LeBron James: Where's the outrage about his salary?
At a time when 15 million Americans have no job at all, we should be indignant about pro athletes like LeBron James earning more than $15 million a year.
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“Why not?” Ruth famously replied. “I had a better year than he did.”
That much was true. The stock market crashed in October of 1929, triggering what would soon be known as the Great Depression. By 1933, one-quarter of able-bodied Americans were out of work. Unable to reverse the trend, President Hoover became the butt of jokes across the land: an empty pocket turned outwards was a “Hoover flag,” and a homeless encampment was a “Hoover village.”
Hoover earned $75,000 in 1930 – five thousand less than the Babe, who hit his 500th career home run the previous summer. But the reporter’s question implied that neither of them should be making that much money, when so much of the country was mired in poverty.
And that was the context missing from this summer’s hoopla surrounding basketball superstar LeBron James, which concluded last night with an hour-long TV special on ESPN. After months of speculation – would he stay in Cleveland? would he go to Chicago? – James announced that he will sign with the Miami Heat. He’ll join Heat guard Dwyane Wade – who decided to stay in Miami – and Toronto Raptors power forward Chris Bosh, the Heat’s other big-time free-agent acquisition.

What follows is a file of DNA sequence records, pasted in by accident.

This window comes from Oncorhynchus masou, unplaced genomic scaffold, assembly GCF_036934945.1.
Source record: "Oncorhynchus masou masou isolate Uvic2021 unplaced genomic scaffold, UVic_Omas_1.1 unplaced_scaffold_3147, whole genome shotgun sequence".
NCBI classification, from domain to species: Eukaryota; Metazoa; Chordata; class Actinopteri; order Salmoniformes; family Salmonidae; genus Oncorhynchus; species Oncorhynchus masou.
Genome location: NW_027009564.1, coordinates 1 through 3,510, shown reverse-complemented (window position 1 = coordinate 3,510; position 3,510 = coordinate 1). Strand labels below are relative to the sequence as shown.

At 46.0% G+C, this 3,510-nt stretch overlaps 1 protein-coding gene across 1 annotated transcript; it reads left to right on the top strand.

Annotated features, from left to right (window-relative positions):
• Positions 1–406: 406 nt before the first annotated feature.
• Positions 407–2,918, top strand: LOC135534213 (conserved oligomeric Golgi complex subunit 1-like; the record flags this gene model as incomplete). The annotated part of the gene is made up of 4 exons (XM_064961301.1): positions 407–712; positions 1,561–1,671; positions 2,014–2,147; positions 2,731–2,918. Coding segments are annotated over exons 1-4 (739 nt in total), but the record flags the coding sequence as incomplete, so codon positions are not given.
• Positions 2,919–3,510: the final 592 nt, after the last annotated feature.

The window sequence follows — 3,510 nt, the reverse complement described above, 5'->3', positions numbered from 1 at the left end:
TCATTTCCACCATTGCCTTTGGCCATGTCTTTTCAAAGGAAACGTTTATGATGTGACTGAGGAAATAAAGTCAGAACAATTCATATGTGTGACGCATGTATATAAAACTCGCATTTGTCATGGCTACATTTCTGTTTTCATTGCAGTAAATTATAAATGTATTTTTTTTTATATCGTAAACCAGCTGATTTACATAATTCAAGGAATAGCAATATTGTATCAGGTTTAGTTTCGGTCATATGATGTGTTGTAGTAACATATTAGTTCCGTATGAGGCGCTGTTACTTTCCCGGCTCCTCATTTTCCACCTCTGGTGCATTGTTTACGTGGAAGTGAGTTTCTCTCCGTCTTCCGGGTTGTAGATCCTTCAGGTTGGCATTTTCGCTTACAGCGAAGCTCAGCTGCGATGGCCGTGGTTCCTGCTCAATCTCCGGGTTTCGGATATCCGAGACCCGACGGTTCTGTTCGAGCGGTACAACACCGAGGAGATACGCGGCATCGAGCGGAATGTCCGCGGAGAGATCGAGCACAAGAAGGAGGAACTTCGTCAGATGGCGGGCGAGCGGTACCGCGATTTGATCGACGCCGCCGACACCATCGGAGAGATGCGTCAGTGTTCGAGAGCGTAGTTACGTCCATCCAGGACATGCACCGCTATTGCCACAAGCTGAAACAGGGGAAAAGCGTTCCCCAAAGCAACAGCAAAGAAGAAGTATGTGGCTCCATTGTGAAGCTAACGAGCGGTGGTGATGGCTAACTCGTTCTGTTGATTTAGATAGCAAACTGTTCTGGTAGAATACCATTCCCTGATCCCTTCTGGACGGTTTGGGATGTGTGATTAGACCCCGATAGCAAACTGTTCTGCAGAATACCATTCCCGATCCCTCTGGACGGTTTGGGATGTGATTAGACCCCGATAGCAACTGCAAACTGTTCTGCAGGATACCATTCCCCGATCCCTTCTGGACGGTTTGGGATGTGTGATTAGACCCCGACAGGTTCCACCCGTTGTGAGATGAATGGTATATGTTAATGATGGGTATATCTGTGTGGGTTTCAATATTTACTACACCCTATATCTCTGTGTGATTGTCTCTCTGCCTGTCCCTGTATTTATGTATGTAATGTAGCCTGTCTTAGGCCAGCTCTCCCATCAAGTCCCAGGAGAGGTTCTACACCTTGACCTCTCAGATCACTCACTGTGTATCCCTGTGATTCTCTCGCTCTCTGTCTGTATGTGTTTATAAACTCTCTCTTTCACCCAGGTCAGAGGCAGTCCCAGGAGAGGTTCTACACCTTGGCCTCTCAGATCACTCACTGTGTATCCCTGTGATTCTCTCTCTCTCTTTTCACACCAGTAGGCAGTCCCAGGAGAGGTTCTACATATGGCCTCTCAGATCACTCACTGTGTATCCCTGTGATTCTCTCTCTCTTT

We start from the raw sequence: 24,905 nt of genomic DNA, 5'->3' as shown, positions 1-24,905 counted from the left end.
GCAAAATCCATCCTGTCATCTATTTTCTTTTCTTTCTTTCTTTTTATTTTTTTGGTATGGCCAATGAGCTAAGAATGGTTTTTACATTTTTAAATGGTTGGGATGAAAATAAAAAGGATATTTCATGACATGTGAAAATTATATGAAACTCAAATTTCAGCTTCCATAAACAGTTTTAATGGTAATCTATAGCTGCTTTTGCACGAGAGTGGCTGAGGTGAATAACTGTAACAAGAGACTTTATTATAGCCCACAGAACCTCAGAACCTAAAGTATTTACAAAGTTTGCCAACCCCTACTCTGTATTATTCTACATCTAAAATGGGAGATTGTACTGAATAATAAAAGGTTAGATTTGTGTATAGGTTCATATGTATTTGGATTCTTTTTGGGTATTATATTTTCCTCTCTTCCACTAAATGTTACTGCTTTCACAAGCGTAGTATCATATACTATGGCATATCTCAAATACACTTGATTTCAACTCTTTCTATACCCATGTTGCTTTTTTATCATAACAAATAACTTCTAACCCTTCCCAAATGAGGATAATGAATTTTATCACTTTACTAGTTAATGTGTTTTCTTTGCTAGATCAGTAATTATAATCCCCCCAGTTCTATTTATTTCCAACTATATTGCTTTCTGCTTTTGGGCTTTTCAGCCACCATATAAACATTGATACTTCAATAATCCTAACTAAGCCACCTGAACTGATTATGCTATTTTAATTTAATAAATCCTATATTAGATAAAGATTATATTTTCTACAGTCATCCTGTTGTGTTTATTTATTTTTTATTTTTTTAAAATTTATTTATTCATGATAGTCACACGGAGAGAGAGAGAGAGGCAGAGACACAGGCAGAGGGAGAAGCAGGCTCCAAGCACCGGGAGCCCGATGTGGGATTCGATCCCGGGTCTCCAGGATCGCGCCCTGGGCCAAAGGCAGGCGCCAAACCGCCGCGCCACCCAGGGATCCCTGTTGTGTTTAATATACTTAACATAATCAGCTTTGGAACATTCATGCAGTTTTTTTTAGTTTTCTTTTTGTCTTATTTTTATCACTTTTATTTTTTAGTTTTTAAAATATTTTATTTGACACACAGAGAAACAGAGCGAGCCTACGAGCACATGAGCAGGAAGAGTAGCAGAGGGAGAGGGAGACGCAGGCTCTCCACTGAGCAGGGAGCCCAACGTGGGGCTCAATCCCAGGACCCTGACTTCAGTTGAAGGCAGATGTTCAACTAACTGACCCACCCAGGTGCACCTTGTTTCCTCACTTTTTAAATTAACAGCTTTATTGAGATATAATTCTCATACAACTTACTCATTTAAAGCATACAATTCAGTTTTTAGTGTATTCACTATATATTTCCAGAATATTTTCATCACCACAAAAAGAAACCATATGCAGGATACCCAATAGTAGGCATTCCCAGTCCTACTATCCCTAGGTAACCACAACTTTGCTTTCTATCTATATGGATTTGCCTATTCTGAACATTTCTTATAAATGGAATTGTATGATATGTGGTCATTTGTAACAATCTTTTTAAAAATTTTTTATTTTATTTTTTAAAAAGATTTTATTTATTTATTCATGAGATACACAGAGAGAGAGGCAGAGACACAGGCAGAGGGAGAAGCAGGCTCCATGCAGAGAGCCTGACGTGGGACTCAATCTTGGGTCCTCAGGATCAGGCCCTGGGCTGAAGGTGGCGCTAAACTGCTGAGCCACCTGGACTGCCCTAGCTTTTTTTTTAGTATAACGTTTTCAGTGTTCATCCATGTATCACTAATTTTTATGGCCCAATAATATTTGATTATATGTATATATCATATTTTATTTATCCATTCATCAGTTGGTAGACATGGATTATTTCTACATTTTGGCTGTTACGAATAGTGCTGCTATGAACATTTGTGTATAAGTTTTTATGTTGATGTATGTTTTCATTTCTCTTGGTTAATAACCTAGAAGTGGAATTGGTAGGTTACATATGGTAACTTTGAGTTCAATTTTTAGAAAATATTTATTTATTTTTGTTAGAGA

After that, Internet chat rooms and radio call-in shows lit up with predictable darts and arrows. Especially in Ohio, critics derided James for forsaking his native Buckeye State. Others questioned whether James, Wade, and Bosh – who are all accustomed to carrying their teams – could share the ball with each other.
But almost nobody complained that James – like Wade and Bosh – will make sinful piles of money, at our worst economic moment since the Great Depression itself. On the contrary, they actually praised these guys for taking less than they could have earned playing elsewhere.
See, on the open market, each of them could get about $20 million dollars per year. But to comply with the Heat’s salary cap, they’re probably going to make about $15 million. That’s right: $15 million. We’re not talking about a vow of poverty here.